I paused in the street for a few seconds on my return from another college drop-off.
The lady who sweeps and cleans the streets was working in front of our drive. Just as she does every day, for the last 3 years.
She glanced up. Noticed my car. Hurried up a little.
I waited until she was finished. Opened the gate. Drove in and parked.
We didn’t acknowledge each other. Not even a smile or nod.
A nebulous socio-economic divide insulates ‘classes’ of people almost completely from each other, more so in my country than others. Apart from transactional interactions, ne’er the ‘twain shall meet.
Yet natural disaster has an equalizing effect.
It rips asunder this false shell to expose – and connect – the human heart that beats under us all.
Unites us in an all-encompassing embrace.
When a terrible storm flooded our city for a fortnight some years ago, this same lady and I had a lengthy conversation about the damage in the area where she lived.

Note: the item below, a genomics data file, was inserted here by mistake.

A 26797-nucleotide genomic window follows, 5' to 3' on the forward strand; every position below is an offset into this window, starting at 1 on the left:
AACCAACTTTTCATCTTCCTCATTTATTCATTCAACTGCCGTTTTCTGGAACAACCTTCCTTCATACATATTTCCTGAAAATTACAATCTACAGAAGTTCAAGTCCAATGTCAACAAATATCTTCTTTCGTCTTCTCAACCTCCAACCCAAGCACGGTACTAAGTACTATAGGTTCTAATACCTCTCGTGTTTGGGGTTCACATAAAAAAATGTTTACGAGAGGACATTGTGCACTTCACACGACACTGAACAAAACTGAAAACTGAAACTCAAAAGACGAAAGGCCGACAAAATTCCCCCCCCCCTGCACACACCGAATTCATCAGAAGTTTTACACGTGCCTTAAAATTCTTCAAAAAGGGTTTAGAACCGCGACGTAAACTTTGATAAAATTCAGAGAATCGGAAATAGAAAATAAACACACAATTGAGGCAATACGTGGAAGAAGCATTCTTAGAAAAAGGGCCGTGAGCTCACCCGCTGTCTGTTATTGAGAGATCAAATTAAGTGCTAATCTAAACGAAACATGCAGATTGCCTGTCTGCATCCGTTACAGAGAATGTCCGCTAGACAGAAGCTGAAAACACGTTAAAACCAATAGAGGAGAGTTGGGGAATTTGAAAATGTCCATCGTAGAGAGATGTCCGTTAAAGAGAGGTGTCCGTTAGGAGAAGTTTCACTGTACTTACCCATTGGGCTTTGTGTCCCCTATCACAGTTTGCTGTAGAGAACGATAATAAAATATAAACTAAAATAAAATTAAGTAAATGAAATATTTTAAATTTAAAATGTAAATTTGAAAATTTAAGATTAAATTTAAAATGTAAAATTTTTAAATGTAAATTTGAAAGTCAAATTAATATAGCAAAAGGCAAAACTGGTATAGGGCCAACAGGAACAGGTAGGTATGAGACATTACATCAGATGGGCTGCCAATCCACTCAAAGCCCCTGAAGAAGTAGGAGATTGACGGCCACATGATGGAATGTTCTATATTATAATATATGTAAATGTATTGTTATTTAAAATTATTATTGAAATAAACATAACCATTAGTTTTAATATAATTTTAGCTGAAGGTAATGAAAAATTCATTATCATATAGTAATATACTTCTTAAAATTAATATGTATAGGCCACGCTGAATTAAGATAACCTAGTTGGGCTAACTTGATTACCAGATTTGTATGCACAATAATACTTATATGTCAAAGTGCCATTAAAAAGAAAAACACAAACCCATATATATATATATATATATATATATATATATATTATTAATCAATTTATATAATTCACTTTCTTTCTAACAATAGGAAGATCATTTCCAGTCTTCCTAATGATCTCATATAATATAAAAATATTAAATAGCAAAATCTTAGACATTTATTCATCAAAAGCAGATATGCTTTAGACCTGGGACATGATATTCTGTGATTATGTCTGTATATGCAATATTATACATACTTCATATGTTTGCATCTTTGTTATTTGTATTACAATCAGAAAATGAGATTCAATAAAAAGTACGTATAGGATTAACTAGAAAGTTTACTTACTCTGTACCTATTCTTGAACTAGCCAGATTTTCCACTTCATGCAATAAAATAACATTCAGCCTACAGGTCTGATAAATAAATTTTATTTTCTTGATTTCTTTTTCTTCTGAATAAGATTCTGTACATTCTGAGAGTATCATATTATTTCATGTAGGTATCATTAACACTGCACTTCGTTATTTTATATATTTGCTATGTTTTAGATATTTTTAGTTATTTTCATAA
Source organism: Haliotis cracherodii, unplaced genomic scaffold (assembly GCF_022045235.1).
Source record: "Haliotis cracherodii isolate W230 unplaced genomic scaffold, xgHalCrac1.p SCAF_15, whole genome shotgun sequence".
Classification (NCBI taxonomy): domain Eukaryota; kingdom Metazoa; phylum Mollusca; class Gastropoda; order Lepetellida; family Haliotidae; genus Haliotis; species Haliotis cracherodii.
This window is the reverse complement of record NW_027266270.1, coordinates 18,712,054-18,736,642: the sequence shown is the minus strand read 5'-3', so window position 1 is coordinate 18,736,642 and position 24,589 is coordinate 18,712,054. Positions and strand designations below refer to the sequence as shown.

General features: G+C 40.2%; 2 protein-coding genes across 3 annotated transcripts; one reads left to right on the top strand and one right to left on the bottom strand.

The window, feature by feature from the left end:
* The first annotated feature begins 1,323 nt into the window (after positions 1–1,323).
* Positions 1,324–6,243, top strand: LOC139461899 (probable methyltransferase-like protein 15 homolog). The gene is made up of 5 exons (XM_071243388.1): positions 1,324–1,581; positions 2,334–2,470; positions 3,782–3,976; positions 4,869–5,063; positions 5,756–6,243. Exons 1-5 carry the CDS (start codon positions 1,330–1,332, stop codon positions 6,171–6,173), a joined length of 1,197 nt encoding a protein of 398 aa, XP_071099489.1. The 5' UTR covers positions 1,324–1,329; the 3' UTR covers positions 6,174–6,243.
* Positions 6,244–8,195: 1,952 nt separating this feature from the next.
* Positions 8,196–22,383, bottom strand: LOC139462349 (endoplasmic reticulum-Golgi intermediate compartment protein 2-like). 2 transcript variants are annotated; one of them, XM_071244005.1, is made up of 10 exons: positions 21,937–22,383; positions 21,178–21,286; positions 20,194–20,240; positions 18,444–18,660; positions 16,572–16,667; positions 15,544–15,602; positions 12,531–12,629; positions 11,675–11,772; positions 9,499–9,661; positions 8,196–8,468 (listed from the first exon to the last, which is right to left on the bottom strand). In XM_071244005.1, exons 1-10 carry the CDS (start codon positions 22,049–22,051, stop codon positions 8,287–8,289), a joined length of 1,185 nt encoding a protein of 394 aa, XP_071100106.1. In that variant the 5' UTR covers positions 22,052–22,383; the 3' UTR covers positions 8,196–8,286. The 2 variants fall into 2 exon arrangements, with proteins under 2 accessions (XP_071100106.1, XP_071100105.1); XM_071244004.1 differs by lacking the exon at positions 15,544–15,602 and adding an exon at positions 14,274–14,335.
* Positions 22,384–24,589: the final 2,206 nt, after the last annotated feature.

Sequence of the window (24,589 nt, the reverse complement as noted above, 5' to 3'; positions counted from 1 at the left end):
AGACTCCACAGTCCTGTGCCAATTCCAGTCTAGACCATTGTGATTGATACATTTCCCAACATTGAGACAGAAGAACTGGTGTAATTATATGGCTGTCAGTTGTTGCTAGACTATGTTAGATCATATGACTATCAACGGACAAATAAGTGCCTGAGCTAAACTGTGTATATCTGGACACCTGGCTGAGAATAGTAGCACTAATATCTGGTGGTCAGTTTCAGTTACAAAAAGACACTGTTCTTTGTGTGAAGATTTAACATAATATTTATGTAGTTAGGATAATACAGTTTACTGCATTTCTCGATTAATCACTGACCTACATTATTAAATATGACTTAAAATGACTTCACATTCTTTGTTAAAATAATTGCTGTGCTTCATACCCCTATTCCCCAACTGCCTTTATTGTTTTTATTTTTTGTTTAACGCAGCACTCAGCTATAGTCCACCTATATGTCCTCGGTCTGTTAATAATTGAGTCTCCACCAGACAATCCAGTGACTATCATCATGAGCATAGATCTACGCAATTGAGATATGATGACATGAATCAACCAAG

She shared horror stories of shanty towns washed away in the deluge. Of families who lost everything. And of being rescued by lifeboats.
For a few precious moments, we connected – as fellow sufferers of an act of Nature, as co-passengers on the journey of life, as human beings.
And I wonder… why is this connection so rare?
I ask myself:
Should it need a disaster to make us recognize our mortality and connectedness?
P.S.: On December 8th, 2015, I had posted this after chatting with her:
“The lady who sweeps the roads had her colony submerged in Vadapalani. Relief workers provide food that is meager in quantity. Only yesterday, she got a tasty plate of biryani. All her clothes are wet and unwearable. No place to cook, even if she had rice and pulses. And the mosquito menace is intolerable. Just a conversation, lasting 5 minutes, threw up these priorities – clothing, food, mosquito repellant, cleaning up houses. Go out and TALK to people. See what they need. Then do what you can to help. #ChennaiSpirit”